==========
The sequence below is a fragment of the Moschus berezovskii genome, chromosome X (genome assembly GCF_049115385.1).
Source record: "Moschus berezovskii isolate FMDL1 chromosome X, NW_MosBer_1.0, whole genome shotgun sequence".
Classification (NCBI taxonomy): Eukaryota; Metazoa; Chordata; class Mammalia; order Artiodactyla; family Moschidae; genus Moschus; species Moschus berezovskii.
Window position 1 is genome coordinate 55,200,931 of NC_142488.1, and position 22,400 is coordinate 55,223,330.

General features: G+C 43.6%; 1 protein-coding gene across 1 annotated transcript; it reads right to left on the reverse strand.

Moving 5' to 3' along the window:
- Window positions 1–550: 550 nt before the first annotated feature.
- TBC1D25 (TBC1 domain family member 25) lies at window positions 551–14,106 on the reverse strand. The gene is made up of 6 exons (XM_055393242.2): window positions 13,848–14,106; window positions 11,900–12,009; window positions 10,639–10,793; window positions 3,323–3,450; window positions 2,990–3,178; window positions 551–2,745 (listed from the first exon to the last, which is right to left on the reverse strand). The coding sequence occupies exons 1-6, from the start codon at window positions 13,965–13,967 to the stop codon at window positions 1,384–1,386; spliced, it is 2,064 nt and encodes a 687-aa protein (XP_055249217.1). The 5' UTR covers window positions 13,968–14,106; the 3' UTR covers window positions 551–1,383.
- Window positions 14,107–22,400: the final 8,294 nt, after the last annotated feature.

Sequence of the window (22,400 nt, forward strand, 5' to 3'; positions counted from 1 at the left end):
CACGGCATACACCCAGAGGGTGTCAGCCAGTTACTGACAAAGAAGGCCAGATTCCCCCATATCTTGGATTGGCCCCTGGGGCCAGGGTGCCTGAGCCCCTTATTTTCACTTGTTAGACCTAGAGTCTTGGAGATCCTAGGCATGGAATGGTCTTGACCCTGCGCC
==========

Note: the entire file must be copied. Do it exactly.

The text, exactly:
The sequence below is a fragment of the Moschus berezovskii genome, chromosome X (genome assembly GCF_049115385.1).
Source record: "Moschus berezovskii isolate FMDL1 chromosome X, NW_MosBer_1.0, whole genome shotgun sequence".
Classification (NCBI taxonomy): Eukaryota; Metazoa; Chordata; class Mammalia; order Artiodactyla; family Moschidae; genus Moschus; species Moschus berezovskii.
Window position 1 is genome coordinate 55,200,931 of NC_142488.1, and position 22,400 is coordinate 55,223,330.

General features: G+C 43.6%; 1 protein-coding gene across 1 annotated transcript; it reads right to left on the reverse strand.

Moving 5' to 3' along the window:
- Window positions 1–550: 550 nt before the first annotated feature.
- TBC1D25 (TBC1 domain family member 25) lies at window positions 551–14,106 on the reverse strand. The gene is made up of 6 exons (XM_055393242.2): window positions 13,848–14,106; window positions 11,900–12,009; window positions 10,639–10,793; window positions 3,323–3,450; window positions 2,990–3,178; window positions 551–2,745 (listed from the first exon to the last, which is right to left on the reverse strand). The coding sequence occupies exons 1-6, from the start codon at window positions 13,965–13,967 to the stop codon at window positions 1,384–1,386; spliced, it is 2,064 nt and encodes a 687-aa protein (XP_055249217.1). The 5' UTR covers window positions 13,968–14,106; the 3' UTR covers window positions 551–1,383.
- Window positions 14,107–22,400: the final 8,294 nt, after the last annotated feature.

Sequence of the window (22,400 nt, forward strand, 5' to 3'; positions counted from 1 at the left end):
CACGGCATACACCCAGAGGGTGTCAGCCAGTTACTGACAAAGAAGGCCAGATTCCCCCATATCTTGGATTGGCCCCTGGGGCCAGGGTGCCTGAGCCCCTTATTTTCACTTGTTAGACCTAGAGTCTTGGAGATCCTAGGCATGGAATGGTCTTGACCCTGCGCC